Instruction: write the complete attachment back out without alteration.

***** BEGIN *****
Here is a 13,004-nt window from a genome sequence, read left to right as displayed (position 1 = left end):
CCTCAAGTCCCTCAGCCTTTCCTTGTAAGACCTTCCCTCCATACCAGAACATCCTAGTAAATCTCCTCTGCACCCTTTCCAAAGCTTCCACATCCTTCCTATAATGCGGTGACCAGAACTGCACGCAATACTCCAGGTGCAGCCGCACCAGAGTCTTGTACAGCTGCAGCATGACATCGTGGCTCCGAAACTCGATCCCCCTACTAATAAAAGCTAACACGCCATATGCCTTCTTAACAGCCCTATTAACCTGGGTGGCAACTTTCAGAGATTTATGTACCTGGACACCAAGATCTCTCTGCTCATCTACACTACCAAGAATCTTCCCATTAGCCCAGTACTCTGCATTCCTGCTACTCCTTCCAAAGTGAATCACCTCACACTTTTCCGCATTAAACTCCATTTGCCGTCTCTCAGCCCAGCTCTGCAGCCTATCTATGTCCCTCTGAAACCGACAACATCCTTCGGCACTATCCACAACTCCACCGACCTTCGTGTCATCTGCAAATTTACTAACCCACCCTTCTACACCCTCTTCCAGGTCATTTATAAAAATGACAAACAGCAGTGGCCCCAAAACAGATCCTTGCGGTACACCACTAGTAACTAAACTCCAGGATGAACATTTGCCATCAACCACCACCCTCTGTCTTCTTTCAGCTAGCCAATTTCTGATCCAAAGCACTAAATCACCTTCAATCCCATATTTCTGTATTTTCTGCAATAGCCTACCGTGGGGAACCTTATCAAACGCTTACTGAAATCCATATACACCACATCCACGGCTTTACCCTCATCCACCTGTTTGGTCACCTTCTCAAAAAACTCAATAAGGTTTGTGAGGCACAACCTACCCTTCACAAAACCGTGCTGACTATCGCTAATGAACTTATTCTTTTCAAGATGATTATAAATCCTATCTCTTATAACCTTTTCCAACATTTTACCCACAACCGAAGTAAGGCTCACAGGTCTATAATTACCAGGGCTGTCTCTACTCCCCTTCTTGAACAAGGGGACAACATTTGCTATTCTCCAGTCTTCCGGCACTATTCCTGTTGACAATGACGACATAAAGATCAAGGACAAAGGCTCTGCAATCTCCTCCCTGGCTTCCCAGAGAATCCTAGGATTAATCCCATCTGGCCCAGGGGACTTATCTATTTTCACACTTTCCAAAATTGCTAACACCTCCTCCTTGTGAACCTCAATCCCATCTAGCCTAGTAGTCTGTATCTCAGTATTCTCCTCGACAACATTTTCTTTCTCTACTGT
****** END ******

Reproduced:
Here is a 13,004-nt window from a genome sequence, read left to right as displayed (position 1 = left end):
CCTCAAGTCCCTCAGCCTTTCCTTGTAAGACCTTCCCTCCATACCAGAACATCCTAGTAAATCTCCTCTGCACCCTTTCCAAAGCTTCCACATCCTTCCTATAATGCGGTGACCAGAACTGCACGCAATACTCCAGGTGCAGCCGCACCAGAGTCTTGTACAGCTGCAGCATGACATCGTGGCTCCGAAACTCGATCCCCCTACTAATAAAAGCTAACACGCCATATGCCTTCTTAACAGCCCTATTAACCTGGGTGGCAACTTTCAGAGATTTATGTACCTGGACACCAAGATCTCTCTGCTCATCTACACTACCAAGAATCTTCCCATTAGCCCAGTACTCTGCATTCCTGCTACTCCTTCCAAAGTGAATCACCTCACACTTTTCCGCATTAAACTCCATTTGCCGTCTCTCAGCCCAGCTCTGCAGCCTATCTATGTCCCTCTGAAACCGACAACATCCTTCGGCACTATCCACAACTCCACCGACCTTCGTGTCATCTGCAAATTTACTAACCCACCCTTCTACACCCTCTTCCAGGTCATTTATAAAAATGACAAACAGCAGTGGCCCCAAAACAGATCCTTGCGGTACACCACTAGTAACTAAACTCCAGGATGAACATTTGCCATCAACCACCACCCTCTGTCTTCTTTCAGCTAGCCAATTTCTGATCCAAAGCACTAAATCACCTTCAATCCCATATTTCTGTATTTTCTGCAATAGCCTACCGTGGGGAACCTTATCAAACGCTTACTGAAATCCATATACACCACATCCACGGCTTTACCCTCATCCACCTGTTTGGTCACCTTCTCAAAAAACTCAATAAGGTTTGTGAGGCACAACCTACCCTTCACAAAACCGTGCTGACTATCGCTAATGAACTTATTCTTTTCAAGATGATTATAAATCCTATCTCTTATAACCTTTTCCAACATTTTACCCACAACCGAAGTAAGGCTCACAGGTCTATAATTACCAGGGCTGTCTCTACTCCCCTTCTTGAACAAGGGGACAACATTTGCTATTCTCCAGTCTTCCGGCACTATTCCTGTTGACAATGACGACATAAAGATCAAGGACAAAGGCTCTGCAATCTCCTCCCTGGCTTCCCAGAGAATCCTAGGATTAATCCCATCTGGCCCAGGGGACTTATCTATTTTCACACTTTCCAAAATTGCTAACACCTCCTCCTTGTGAACCTCAATCCCATCTAGCCTAGTAGTCTGTATCTCAGTATTCTCCTCGACAACATTTTCTTTCTCTACTGT